“And there you shall remember your ways and all your deeds with which you have defiled yourselves, and you shall loathe yourselves for all the evils that you have committed. And you shall know that I am the Lord, when I deal with you for my name’s sake, not according to your evil ways, nor according to your corrupt deeds, O house of Israel, declares the Lord God.”
And the voice came to him again a second time, “What God has made clean, do not call common.”
I was just talking with my 10-year-old son about Ezekiel…
Me: I’m so tired of the heavy judgment oracles. They just seem especially… harsh.
Him: Is the whole book that way?
Me: No, only half. The last half contains visions of hope and restoration.
Him: Well there’s your explanation, Mom. The contrast is the point. If the judgment weren’t so dark, then the restoration wouldn’t seem as sweet.
I think he has a point. But it doesn’t make the first half of the book any easier to bear… at least for me.
In Acts, we begin the long narrative of Peter and Cornelius, the Gentile Centurion. This account lays the foundation for the inclusion of Gentiles in the church and the cessation of clean/unclean guidelines and other ceremonial laws – including festivals and circumcision.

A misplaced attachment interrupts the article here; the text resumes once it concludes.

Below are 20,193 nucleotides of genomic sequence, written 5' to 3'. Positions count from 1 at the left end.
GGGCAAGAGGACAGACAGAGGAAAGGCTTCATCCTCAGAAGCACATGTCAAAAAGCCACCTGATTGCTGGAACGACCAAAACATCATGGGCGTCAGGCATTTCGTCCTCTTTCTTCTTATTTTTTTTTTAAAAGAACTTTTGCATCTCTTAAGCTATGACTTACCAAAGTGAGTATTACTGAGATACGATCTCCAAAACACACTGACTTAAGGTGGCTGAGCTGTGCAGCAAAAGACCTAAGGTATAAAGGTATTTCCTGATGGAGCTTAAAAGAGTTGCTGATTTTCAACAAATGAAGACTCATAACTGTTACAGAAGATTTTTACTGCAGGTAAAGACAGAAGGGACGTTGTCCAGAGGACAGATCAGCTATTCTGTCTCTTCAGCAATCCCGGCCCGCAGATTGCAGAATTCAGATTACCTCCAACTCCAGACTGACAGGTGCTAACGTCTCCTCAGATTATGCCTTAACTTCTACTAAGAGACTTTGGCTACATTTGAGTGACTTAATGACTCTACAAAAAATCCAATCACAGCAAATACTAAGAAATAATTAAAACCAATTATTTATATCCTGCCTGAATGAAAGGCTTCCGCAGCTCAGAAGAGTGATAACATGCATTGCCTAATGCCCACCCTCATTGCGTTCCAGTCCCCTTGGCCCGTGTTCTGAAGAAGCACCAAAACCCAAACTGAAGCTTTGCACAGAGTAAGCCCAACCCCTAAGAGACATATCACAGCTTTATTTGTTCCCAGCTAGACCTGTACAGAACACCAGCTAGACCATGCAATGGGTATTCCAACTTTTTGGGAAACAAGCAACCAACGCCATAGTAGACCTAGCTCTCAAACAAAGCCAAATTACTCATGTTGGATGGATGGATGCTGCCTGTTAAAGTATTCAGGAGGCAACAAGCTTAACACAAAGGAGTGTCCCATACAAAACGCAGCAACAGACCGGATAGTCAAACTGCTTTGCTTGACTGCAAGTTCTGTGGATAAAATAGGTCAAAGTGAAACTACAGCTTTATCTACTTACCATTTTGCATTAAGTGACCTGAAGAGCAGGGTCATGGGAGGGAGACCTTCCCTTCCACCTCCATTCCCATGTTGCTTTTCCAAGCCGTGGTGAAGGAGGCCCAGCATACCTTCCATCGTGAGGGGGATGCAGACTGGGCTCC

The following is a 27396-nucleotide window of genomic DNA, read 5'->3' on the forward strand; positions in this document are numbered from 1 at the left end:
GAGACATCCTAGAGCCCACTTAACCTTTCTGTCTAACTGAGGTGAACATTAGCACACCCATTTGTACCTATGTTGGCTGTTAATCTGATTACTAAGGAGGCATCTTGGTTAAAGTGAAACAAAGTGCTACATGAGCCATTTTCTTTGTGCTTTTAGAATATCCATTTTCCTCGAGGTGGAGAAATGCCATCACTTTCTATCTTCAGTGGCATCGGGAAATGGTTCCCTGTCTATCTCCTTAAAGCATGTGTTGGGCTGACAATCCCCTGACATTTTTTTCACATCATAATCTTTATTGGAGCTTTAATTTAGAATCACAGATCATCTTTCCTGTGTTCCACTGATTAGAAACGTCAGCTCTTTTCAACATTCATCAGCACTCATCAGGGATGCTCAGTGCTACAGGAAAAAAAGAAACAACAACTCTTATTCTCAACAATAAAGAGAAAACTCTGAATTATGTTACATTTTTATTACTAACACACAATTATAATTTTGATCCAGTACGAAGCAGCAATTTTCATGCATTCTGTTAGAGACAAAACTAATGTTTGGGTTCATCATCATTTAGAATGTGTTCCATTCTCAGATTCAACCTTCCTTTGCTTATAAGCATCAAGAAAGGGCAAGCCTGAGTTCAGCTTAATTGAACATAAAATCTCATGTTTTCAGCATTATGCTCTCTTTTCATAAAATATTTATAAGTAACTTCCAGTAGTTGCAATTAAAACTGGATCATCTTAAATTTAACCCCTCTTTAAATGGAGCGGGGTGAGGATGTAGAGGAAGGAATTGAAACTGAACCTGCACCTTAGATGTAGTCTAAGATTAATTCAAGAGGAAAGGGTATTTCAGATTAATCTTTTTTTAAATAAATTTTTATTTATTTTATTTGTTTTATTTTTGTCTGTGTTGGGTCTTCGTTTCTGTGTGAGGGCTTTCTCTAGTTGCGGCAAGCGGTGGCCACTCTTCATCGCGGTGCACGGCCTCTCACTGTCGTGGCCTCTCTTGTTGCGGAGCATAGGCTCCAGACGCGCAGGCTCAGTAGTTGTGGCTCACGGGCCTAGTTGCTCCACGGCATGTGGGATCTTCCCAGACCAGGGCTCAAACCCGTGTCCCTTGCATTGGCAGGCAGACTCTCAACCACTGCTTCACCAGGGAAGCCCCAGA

All of these laws were established to make Israel unique among the nations and point to Christ as the ultimate sacrifice for sin. After Christ came and opened the Kingdom to people from all tribes and nations, the need to distinguish a nation through ceremonial laws was made obsolete. Christians are to be characterized by love for their neighbor that comes through a circumcised heart – not the external sign of circumcision.
The promise of Ezekiel looks forward to this Church age…
And I will give you a new heart, and a new spirit I will put within you. And I will remove the heart of stone from your flesh and give you a heart of flesh (Ezekiel 36:26).
See… there is good news in Ezekiel ;)